Parking Chosen Over Archaeological Findings at Castle
There has been a public outcry against the planned garages to be built at Bratislava Castle as it will mean the destruction of one of the rarest archaeological findings in Central Europe. Previous objections of archaeologists and others were not heeded, however, with the disputed project already well underway.
Bratislava Castle falls under the administration of the Parliamentary Office, which is forging ahead with the plan to create some 222 underground parking places on an area that once housed an important Celtic – Roman settlement from the first century BC. Parliamentary Office recently even signed a contract for completion of the work with the company Vahostav.
The master contract for reconstruction work at the Castle, worth over EUR 21 million, was signed with Vahostav by the now unpopular former parliamentary speaker Pavol Paska, who resigned last month under public pressure of cronyism and corruption allegations. The part of the work concerning the garages will cost around EUR 10 million.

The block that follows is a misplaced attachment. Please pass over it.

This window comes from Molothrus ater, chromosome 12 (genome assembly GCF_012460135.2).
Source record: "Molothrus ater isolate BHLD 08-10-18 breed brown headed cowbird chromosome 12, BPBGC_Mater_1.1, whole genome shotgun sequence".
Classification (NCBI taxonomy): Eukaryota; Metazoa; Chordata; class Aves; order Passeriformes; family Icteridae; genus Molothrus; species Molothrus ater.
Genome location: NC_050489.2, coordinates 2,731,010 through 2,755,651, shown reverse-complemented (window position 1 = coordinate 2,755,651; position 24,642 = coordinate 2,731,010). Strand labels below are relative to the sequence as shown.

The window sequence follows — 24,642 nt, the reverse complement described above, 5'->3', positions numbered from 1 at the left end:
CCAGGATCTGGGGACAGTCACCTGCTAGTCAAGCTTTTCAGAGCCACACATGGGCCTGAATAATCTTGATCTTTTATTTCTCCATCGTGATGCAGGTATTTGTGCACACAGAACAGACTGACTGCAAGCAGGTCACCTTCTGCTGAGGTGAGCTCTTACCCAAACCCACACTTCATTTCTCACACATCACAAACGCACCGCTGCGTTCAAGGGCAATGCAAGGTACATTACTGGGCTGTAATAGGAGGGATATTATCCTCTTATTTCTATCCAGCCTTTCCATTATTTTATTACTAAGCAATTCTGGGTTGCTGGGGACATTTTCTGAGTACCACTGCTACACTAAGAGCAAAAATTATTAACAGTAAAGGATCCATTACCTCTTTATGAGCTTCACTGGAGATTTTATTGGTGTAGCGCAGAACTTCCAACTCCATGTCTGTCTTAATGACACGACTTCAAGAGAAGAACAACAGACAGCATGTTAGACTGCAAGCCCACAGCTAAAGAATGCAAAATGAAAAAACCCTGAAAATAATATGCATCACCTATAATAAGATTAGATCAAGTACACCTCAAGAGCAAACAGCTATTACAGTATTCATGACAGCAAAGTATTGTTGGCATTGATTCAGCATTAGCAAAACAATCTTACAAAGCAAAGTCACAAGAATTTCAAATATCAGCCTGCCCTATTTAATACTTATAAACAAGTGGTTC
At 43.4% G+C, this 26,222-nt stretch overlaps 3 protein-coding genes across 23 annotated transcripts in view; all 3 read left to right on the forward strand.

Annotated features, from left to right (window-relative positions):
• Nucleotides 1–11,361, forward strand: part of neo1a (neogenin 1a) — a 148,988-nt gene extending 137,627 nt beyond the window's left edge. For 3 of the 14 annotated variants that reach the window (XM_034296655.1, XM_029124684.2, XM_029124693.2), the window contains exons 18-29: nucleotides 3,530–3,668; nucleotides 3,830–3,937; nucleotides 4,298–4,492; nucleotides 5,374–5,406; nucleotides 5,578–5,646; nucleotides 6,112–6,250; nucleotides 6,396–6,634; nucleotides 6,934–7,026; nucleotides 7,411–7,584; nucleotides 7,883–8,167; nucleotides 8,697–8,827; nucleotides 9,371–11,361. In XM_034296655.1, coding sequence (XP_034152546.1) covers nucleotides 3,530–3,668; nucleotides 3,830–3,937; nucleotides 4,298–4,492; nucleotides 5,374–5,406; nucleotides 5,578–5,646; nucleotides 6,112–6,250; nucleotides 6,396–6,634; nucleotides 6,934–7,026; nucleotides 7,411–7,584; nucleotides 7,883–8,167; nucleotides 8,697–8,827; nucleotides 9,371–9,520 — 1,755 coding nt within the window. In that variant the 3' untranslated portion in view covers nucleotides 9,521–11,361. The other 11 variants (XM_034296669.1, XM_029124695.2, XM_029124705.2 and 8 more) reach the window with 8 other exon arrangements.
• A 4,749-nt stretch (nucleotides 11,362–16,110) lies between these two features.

Archaeologists and activists are trying to protect the site, and launched a petition calling for preservation of archaeological sites and monuments below Bratislava Castle, and presented it to Paska’s successor, Peter Pellegrini. They are demanding that he take action to protect the site, as part of the Roman archaeological findings would be relocated and the area filled in for the sake of the parking spaces.
The site is home to the oldest brick structure found in Central Europe, outdoing nearby Carnuntum in Austria. Some Austrian experts have also expressed dismay at the decision to basically wipe out important historical findings. The experts and activists are calling for a special commission to be set up to assess how the plan to construct garages would not be in line with the cultural-historical interests of Slovakia. They want work to halt immediately.
Freshly elected Parliamentary speaker Pelligrini has no qualms with the plans, however, after visiting the site last week. An estimated 10% or so of the findings will be buried, including a 16.5-metre Roman wall, which is blocking the planned access to the car park.